Posterior left pericardiotomy is “highly effective” at reducing postoperative atrial fibrillation (POAF) after cardiac surgery, according to the PALACS trial.
The new findings were reported Sunday at the American Heart Association (AHA) Scientific Sessions 2021 virtual meeting by lead author Mario F. Gaudino, MD, of Weill Cornell Medicine, New York, and published simultaneously online in The Lancet.
POAF is the most common complication following cardiac surgery and is associated with lengthier hospital stays and adverse outcomes including death and stroke, the researchers noted in the manuscript.
Pericardial effusion – which is reported in over two-thirds of patients after cardiac surgery – and retained clots in the pericardium may trigger POAF, they added. Evidence suggests that even small amounts of pericardial effusion can trigger atrial arrhythmias via local inflammation and oxidative damage, they said.
It has, therefore, long been suggested that posterior left pericardiotomy – a simple surgical maneuver that drains the pericardial space into the left pleural cavity – could reduce POAF incidence; however, “this has never been formally tested,” the researchers said.
The current study, therefore, set out to test whether posterior left pericardiotomy could reduce POAF in adult patients undergoing elective cardiac surgery, monitoring POAF through continuous cardiac rhythm monitoring during patients’ entire postoperative in-hospital stay.
The single-center trial ran at Weill Cornell Medicine at the New York Presbyterian Hospital, randomizing 420 patients between September 2017 and August 2021 with no history of atrial fibrillation or other arrhythmias to receive either posterior left pericardiotomy (212 patients) or no intervention (208 patients). The study population included adult patients undergoing elective interventions on the coronary arteries, aortic valve or ascending aorta who had no history of atrial fibrillation or other arrhythmias. Patients undergoing mitral and tricuspid surgery and reoperations were excluded.
Patients were stratified by CHA2DS2-VASc score and using a mixed-block randomization approach (block sizes of 4, 6, and 8), and both patients and assessors were blinded to treatment assignment. Both arms received routine POAF prophylaxis.
The patients’ median age was 61 years, the majority (318, 76%) were male, and the median CHA2DS2-VASc score was 2 (interquartile range [IQR]: 1 – 3). The two groups were balanced in clinical and surgical characteristics, the researchers said.
POAF rates were significantly lower in those receiving posterior left pericardiotomy than in those without intervention, occurring for 37 patients (17%) and 66 patients (32%), respectively (p=0.0007 overall). Adjusting for the stratification variable, the odds ratio was 0.44 (95% confidence interval [CI]: 0.27 – 0.70; p=0.0005), while the relative risk was 0.55 (95% CI: 0.39-0.78).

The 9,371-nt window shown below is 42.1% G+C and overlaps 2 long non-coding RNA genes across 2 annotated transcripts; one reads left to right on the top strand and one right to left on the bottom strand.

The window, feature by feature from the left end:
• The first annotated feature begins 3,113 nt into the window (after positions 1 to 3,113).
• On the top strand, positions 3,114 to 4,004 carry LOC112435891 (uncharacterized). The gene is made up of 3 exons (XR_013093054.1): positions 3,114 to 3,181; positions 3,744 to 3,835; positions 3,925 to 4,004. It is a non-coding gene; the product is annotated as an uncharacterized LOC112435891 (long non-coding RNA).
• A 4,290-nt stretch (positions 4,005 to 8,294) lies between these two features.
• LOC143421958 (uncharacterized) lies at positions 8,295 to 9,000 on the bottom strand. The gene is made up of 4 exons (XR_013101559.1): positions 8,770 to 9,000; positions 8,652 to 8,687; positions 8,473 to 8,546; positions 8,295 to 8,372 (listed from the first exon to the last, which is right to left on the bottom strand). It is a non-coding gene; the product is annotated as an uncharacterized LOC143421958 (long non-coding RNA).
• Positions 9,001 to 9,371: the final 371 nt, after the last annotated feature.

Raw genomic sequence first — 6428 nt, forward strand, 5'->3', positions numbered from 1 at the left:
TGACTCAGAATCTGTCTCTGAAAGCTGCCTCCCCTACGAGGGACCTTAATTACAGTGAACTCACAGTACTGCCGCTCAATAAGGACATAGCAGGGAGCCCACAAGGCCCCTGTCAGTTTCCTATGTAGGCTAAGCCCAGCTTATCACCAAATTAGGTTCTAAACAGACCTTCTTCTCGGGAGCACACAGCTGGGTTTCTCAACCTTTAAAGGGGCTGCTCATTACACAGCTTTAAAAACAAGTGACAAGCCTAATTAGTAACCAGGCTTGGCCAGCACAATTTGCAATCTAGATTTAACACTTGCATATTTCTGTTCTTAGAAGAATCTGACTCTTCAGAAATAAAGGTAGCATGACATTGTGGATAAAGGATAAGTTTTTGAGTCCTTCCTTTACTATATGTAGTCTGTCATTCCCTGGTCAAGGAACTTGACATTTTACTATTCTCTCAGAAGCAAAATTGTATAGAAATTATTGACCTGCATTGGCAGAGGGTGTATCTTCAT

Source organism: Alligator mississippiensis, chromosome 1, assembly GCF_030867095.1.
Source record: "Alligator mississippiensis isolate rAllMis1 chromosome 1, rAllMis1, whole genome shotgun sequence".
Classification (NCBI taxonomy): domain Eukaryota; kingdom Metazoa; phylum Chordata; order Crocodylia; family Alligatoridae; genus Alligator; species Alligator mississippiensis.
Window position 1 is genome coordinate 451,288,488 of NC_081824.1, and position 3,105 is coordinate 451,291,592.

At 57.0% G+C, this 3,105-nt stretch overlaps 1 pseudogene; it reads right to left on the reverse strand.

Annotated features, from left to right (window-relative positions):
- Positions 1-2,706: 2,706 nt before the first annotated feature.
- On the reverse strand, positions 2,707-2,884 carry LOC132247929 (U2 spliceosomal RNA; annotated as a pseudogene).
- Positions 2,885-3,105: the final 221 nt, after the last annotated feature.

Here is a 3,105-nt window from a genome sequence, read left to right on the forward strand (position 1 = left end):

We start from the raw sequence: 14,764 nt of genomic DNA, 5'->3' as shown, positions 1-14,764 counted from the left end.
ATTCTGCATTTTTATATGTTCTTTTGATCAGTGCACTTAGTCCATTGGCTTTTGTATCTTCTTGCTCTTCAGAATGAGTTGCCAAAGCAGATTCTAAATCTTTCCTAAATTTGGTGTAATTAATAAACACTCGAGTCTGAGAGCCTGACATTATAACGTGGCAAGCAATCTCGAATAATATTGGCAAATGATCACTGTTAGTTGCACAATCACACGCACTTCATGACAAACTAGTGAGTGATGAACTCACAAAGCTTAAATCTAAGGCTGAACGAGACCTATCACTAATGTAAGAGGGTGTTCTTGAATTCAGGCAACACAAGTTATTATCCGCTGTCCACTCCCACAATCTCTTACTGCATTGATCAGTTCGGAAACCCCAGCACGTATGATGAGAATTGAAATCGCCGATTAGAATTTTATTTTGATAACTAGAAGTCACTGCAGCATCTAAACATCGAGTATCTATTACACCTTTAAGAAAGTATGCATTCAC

Post-operatively, pericardial effusion was also lower in the left pericardiotomy group at 26 patients (12%) versus 45 patients (21%) in the control group (relative risk 0.58; 95% CI: 0.37 – 0.91).
Surgery time was higher in the treatment group at a median of 306 minutes (IQR 262.5-366.5 minutes), compared to 289 minutes (IQR 252.3-353.5 minutes) in control, although median postoperative hospitalization was even at 6 days for both groups, according to Gaudino’s slides.
Two patients (1%) died in the posterior left pericardiotomy group at 30 days, versus 1 patient (<1%) in the no-intervention group. Postoperative major adverse events occurred in 6 (3%) in the treatment group versus 4 (2%) in control.
No posterior left pericardiotomy-related complications were seen.
“Based on the concordance between the previous evidence and our results, the large treatment effect, and the very favourable risk to benefit ratio of the intervention, posterior left pericardiotomy should be considered during most cardiac surgery operations,” the researchers said in the manuscript.
They added that posterior left pericardiotomy “seems to have higher efficacy, fewer side-effects, and lower costs” than other available preventative interventions for POAF, including prophylactic administration of beta blockers, amiodarone, colchicine, steroids, magnesium, statins, and postoperative overdrive atrial pacing, “although formal head-to-head comparisons have not been performed.”
Nevertheless, Gaudino stressed the limitations of the current study, including that it is a single-center trial, that patients undergoing mitral and tricuspid valve surgery were excluded – because of different POAF risk from other cardiac procedures – and that the trial was not powered for clinical events.
In the manuscript, the researchers went on to call for a large, pragmatic, confirmatory multicenter trial “including the entire spectrum of cardiac surgery operations” to quantify the potential clinical benefits of the intervention.
Gaudino M, Sanna T, Ballman KV, et al. Posterior left pericardiotomy for the prevention of atrial fibrillation after cardiac surgery: an adaptive, single-centre, single-blind, randomised, controlled trial. Lancet 2021 Nov 14. DOI: 10.1016/S0140-6736. [Article in press]